As an agricultural producer, a former science teacher, and someone who is involved in the delivery of agricultural extension, I would like to submit some comments in relation to Daniel Bezte’s article in the Feb. 13 edition, “Articles on climate change provoke some readers“.
The article’s title is entirely fitting because articles on climate change do indeed provoke some readers — because of their one-sided nature in favour of a belief in anthropogenic (human-caused) climate change.
I also agree with the author that this is an important issue, though for economic and political reasons rather than any dire natural or scientific implications.
“Believe” is a word that appears several times in this article and in similar articles about climate change. I do not wish to antagonize, but the use of these or similar words reflect a lack of understanding of the nature of science.
Science is based on testing and evidence rather than consensus and groupthink. An overwhelming majority of the plethora of climate models that have been put forth over the past 30 years overestimate the influence of changing CO2 levels on global temperature. The truth is that the globe has only experienced a warming of 0.7 C since the late 1970s when ‘scientific consensus’ was focused on concern about global cooling and a coming ice age.
When examining evidence from the distant and more recent past, it is easy to see that climate has always been changing and that those changes often occurred in opposition to the ‘CO2 drives global temperature’ hypothesis. Regarding scientific consensus and groupthink, there are many historical instances where such consensus and belief was wrong. As time goes by and atmospheric CO2 continues to rise with little or no significant change in global temperatures, the current societal paradigm on atmospheric CO2 is bound to change.
The other main point that I would like to address is the bold claim in the article that “the key point of those who believe (there’s that word again) in man-made climate change is that we are putting extreme amounts of greenhouse gases into the atmosphere and we need to reduce them.” Again, I disagree with the author: It is anything but extreme.
I call CO2 “the Rodney Dangerfield of Gases,” because it gets no respect. CO2 was at 278 parts per million (ppm) at the beginning of the industrial revolution and it is currently at 400 ppm. Historically, when vascular plants evolved approximately 400 million years ago, the CO2 concentration was between 3,000 and 4,000 ppm. That is over 12 times pre-industrial levels and close to 10 times current levels!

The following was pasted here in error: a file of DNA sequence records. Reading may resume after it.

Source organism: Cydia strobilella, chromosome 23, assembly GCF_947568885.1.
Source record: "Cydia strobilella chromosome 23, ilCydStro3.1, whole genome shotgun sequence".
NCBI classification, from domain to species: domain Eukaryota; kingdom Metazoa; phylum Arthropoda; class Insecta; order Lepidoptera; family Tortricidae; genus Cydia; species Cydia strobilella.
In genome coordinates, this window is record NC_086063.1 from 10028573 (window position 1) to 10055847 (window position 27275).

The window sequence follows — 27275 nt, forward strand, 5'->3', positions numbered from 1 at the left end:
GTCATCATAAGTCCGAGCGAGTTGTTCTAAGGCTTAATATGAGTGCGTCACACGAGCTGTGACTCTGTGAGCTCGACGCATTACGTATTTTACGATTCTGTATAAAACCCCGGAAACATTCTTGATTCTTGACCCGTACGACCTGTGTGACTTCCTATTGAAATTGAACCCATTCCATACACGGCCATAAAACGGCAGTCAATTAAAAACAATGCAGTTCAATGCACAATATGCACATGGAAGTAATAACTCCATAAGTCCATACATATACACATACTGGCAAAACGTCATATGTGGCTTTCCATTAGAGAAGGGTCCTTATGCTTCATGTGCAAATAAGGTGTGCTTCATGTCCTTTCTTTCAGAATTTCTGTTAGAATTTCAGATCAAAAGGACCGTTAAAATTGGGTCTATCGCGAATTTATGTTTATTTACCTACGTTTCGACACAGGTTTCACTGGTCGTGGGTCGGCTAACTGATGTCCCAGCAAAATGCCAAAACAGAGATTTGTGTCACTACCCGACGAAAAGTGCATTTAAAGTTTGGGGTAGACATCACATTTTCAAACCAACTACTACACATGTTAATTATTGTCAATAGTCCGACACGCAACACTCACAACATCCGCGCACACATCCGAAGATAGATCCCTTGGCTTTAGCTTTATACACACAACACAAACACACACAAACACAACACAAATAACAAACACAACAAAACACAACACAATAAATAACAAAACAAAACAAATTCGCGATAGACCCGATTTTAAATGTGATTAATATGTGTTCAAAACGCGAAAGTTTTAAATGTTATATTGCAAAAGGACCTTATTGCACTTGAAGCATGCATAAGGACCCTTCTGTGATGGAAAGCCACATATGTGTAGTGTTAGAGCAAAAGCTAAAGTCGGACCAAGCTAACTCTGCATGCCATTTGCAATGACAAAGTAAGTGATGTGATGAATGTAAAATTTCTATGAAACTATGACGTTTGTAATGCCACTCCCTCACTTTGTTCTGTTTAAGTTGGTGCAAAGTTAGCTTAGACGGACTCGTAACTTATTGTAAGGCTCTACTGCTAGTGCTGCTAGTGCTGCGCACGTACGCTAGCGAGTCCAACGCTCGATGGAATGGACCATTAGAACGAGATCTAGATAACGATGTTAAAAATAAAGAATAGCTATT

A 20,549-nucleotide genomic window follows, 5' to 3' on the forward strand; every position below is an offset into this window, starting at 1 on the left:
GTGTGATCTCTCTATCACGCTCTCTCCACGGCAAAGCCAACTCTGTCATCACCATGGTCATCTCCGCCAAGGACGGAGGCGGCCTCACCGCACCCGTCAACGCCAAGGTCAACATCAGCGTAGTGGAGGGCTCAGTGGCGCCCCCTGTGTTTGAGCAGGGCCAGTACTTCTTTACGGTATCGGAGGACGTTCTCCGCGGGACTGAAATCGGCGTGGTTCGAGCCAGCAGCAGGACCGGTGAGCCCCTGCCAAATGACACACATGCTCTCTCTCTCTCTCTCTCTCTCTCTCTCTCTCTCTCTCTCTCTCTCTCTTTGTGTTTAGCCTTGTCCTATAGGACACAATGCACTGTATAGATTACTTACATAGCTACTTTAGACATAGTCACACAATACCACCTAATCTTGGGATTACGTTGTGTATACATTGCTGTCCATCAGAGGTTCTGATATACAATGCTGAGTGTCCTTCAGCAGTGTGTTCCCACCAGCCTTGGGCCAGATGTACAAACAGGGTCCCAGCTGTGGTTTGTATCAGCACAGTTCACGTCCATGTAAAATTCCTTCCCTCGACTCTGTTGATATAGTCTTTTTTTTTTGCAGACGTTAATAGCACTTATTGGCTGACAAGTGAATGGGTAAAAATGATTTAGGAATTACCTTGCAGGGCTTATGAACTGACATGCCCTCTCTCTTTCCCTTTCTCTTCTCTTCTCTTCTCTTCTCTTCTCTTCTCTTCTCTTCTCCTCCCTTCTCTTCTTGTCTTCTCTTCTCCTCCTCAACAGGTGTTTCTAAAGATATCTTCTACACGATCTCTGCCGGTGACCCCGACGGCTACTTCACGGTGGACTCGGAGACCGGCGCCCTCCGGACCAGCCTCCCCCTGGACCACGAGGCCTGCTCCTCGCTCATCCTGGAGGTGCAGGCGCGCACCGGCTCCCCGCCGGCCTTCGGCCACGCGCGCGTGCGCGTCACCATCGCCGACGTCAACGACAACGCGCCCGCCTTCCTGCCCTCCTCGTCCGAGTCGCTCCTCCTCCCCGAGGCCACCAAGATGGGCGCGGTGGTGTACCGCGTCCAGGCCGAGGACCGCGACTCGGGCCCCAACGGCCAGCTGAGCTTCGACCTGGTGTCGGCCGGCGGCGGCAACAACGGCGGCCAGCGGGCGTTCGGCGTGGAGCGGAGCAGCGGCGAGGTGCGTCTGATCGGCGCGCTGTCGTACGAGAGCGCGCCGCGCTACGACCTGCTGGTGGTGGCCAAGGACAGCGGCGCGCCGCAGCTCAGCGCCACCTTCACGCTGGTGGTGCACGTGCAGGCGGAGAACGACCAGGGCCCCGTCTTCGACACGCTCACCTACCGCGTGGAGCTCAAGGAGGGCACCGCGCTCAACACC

If you look at the photosynthesis reaction in plants as a biochemical reaction, you will notice that CO2 is a reactant and according to Le Chatelier’s principle, if you increase the concentration of a reactant (CO2 or water), you will get more product (oxygen and sugar). This proves true in plant physiology in the real world, as evidenced by the fact that greenhouses actively add CO2 to increase plant growth and crop yield.
Think about this: If we could turn the clock back and instantly dial CO2 levels back to pre-industrial levels, global biomass growth and crop yields would instantly drop by about 25 per cent. On the flip side, if we could instantly increase CO2 to about 1,000 ppm (still only one-quarter or one-third of ancient levels), global biomass growth and crop yields would instantly increase by about 25 per cent.
This will sound sacrilegious to anthropogenic climate change advocates, but maybe it is time for a paradigm shift regarding current thought on atmospheric CO2 levels. If soil carbon is so wonderful (and it is!), why is atmospheric CO2 so terrible?
Maybe it is time to rethink shutting down the coal-fired power plants in Alberta if we can ensure that all NO2 and SO2 are scrubbed out. I am also weary with concern and obsession over CO2 emissions eclipsing real environmental issues such as surface and groundwater contamination, habitat destruction, and soil degradation.
In summary, I find it ironic that the author invokes and relates the idea of not talking about politics and religion to anthropogenic climate change. It is totally true!
The pressure for all of us to fall in line and attempts at propping up the failing anthropogenic climate change hypothesis have essentially created a new religion. Though climatology is a young field historically, proponents have been persistent and very successful in securing the ear of the political and cultural elite of the world. When you look at the Brexit vote results and the recent election to the south along with current events in European countries such as France, Britain, and even Germany, there is an increasingly larger percentage of the public that is no longer buying what they are selling.
Eric Neilson farms near Castor.